Jul 1 2011


Bin Laden Raid, Revisited and Revised

It didn’t take long for the White House account of Osama bin Laden’s killing (see p. 8) to be almost completely revised—under creative headlines like the New York Times’ (5/6/11) “Raid Account, Hastily Told, Proves Fluid.” The Times included this quote from a military official: “There has never been any intent to deceive or dramatize…. Everything we put out we really believed to be true at the time”—followed by a note that the official asked “that he not be named because of ground rules imposed by the Department of Defense.” We never lied or exaggerated—but don’t say you heard it from me.

Former CNN Pentagon reporter Jamie McIntyre commented on CNN’s Reliable Sources (3/8/11): “This was an avoidable misstep, because anyone who has covered the military for any period of time, or anyone who is briefed on military operations knows that initial details on an operation are almost always wrong.” Good to know—maybe military reporters should mention that when they’re reporting the initial details of an operation.

‘Complicating’ in the Sense of ‘Simplifying’

Sometimes you need a decoder ring to understand establishment journalism. Take this Washington Post report (5/10/11) by Aaron Davis: “The U.S.’s pleas for Iraq’s government to decide ‘within weeks’ whether American troops should stay beyond a year-end deadline to leave will not be met, Iraqi politicians say, complicating plans for the U.S. military withdrawal.” In other words, if Iraq doesn’t allow the U.S. to stay longer than agreed, that will “complicate” plans for withdrawal by forcing the U.S. to stick to them.

Gingrich Dodges the ‘Intellectual’ Bullet

Washington Post reporter Dan Balz (5/12/11), reporting on Newt Gingrich’s announcement of his

presidential bid, called the former House speaker “an idea-spewing machine,” a “one-man think tank” and “someone who has remained in the forefront of the public policy debate over a span of decades” with his “devotion to the intersection of ideas and politics.” Gingrich, Balz declared, has “kept himself in the middle of public policy debates on healthcare, education, energy and foreign affairs.” The reporter warned of one pitfall: “A keen intellect can also translate into the appearance of intellectual superiority.”

Luckily for Gingrich, an editorial in the same day’s New York Times (5/12/11) provided him with some cover on the “intellectual superiority” issue, reminding readers that Gingrich had called for a federal law to stop the imaginary Sharia takeover of the U.S. legal system, warned against Obama’s “Kenyan, anti-colonial behavior,” suggested that opening an Islamic center in Lower Manhattan was akin to “putting a Nazi sign next to the Holocaust Museum,” charged that gay rights advocates seek to impose a “gay secular fascism” and declared that the Democratic “secular-socialist machine” elected in 2008 represented “as great a threat to America as Nazi Germany or the Soviet Union.”

And Now, a Word for Our Sponsor

When Newt Gingrich appeared on NBC’s Meet the Press (5/15/11), he told anchor David Gregory that the National Labor Relations Board “is basically breaking the law to try to punish Boeing and to threaten every right-to-work state.” As labor reporter Mike Elk pointed out in In These Times (5/16/11), the NLRB’s case against Boeing, which announced it was relocating some production from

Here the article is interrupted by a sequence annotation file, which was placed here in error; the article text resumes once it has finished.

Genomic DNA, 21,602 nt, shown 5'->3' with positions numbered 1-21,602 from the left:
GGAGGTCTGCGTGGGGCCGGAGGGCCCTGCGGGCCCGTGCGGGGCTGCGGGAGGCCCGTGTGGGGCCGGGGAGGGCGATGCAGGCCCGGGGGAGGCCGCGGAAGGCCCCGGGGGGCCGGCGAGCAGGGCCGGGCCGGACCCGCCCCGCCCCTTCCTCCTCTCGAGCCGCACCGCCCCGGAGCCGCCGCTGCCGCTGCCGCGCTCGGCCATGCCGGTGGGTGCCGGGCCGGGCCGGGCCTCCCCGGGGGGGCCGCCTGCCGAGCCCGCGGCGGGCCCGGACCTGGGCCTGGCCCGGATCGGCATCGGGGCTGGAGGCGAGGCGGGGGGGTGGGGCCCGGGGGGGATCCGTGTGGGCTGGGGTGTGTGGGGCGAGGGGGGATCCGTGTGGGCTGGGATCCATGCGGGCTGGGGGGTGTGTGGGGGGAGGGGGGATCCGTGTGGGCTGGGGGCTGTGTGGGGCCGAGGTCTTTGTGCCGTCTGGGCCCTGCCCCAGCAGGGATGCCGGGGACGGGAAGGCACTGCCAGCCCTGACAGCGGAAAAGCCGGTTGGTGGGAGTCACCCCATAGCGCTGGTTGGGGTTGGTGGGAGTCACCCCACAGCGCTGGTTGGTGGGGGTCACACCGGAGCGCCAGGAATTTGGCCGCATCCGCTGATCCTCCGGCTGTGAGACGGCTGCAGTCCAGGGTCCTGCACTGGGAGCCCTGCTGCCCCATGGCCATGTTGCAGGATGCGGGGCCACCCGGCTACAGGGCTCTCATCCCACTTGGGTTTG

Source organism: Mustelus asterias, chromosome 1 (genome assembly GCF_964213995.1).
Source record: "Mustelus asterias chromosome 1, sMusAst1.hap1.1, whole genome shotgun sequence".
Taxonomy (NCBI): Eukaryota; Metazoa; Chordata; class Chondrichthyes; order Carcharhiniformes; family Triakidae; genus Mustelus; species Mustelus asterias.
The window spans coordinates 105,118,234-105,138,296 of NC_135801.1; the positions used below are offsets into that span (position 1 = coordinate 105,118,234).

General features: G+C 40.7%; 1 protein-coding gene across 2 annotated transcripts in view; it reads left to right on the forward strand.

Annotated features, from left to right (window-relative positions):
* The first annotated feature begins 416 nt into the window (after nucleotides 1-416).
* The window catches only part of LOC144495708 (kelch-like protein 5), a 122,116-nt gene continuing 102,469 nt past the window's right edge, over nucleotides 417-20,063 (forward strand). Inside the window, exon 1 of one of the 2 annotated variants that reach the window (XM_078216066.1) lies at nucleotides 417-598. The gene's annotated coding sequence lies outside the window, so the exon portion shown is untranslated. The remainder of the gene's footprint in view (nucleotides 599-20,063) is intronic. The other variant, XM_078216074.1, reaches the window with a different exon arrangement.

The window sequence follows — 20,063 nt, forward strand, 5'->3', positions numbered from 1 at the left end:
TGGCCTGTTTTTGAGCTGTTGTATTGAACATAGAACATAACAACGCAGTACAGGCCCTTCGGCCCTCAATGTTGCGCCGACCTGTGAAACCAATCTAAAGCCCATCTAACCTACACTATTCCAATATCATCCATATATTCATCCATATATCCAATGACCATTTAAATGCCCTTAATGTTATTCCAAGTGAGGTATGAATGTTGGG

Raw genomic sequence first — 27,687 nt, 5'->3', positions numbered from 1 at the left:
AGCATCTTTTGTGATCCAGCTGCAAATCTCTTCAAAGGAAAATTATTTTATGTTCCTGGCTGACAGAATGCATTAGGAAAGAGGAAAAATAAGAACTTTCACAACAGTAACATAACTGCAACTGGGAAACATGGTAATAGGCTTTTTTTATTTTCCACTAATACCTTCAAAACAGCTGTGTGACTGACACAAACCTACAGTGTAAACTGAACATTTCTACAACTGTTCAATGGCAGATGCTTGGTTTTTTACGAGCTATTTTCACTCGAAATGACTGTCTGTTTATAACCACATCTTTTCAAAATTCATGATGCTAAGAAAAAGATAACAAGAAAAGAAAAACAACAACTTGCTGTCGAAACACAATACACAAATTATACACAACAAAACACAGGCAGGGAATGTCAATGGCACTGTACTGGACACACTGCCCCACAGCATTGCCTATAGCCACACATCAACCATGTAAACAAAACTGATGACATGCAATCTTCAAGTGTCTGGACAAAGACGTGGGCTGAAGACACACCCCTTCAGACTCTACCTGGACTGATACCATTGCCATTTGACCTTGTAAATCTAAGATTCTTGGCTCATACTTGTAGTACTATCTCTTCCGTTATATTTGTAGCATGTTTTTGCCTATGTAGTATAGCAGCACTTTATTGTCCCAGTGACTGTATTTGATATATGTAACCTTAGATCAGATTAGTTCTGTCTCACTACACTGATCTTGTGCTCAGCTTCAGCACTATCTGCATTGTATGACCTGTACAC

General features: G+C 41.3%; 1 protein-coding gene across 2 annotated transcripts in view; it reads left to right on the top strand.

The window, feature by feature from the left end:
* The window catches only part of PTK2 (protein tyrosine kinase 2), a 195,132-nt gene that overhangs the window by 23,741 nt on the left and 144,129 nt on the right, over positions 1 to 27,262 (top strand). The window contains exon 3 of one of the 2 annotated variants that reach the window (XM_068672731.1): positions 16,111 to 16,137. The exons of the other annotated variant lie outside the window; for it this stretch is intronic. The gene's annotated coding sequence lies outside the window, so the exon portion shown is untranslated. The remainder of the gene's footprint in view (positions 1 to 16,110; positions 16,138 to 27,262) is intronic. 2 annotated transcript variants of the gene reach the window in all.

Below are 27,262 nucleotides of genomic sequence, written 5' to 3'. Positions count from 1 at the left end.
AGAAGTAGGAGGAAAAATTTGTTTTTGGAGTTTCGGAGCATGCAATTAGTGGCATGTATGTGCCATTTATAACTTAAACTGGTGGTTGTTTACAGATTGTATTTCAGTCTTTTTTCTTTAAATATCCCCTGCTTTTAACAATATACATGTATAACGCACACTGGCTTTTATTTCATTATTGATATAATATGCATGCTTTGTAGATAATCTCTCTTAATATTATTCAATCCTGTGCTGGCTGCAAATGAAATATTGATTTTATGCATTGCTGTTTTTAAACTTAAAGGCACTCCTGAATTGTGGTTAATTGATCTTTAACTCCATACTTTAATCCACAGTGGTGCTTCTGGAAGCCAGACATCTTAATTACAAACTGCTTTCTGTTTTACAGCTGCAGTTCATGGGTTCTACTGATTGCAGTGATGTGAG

Seattle to South Carolina in response to union activity, is entirely consistent with legal precedent. Elk also noted that while Gregory challenged Gingrich on details of his personal life, he failed to question his false assertion about Boeing—a company that happens to be one of Meet the Press’s major sponsors.

Cheering—and Censoring—for St. John Paul

Under the headline “John Paul II’s Beatification Cheered,” USA Today (5/2/11) ran 19 paragraphs of cheerleading for the late pope’s expedited sainthood process. The event was “a wonderful opportunity to recognize a great man,” John Paul was “a man of God who inspired countless people” with “the strength of a titan, a strength which came to him from God,” according to various sources. The only hint of dissent came in the last two paragraphs, when a priest called John Paul “great,” “sincere” and “well-loved,” but said the beatification events were a “pure public relations move aimed at revitalizing the church’s fortunes at a difficult time,” which the paper explained was a reference to the long-running sex abuse scandals involving Catholic priests.

Some of the info left out of USA Today’s hagiography was published in the London Times (4/4/10), which noted that John Paul blocked an investigation into Austrian Cardinal Hans Hermann Groer, a personal friend of the pope who abused an estimated 2,000 boys. John Paul was also accused of protecting Polish archbishop Juliusz Paetz, who abused trainee priests; ignoring charges that Wisconsin priest Father Lawrence Murphy had molested 200 deaf school boys; and shielding his friend, Father Marcial Maciel, whom the pope blessed even as he was being investigated for molestation.

Superheroes, or BETTER Than Superheroes?

‘You know, we keep comparing them to superheroes, but they’re different from superheroes in a very important way. They’re subtle. They’re known for their reserved, unassuming nature. So, they carry out missions with calm. Now, Diane, why? Well, one big reason is so that the enemy does not know what it’s up against until it’s too late.’ —ABC’s Chris Cuomo on Navy SEALs (World News, 5/3/11)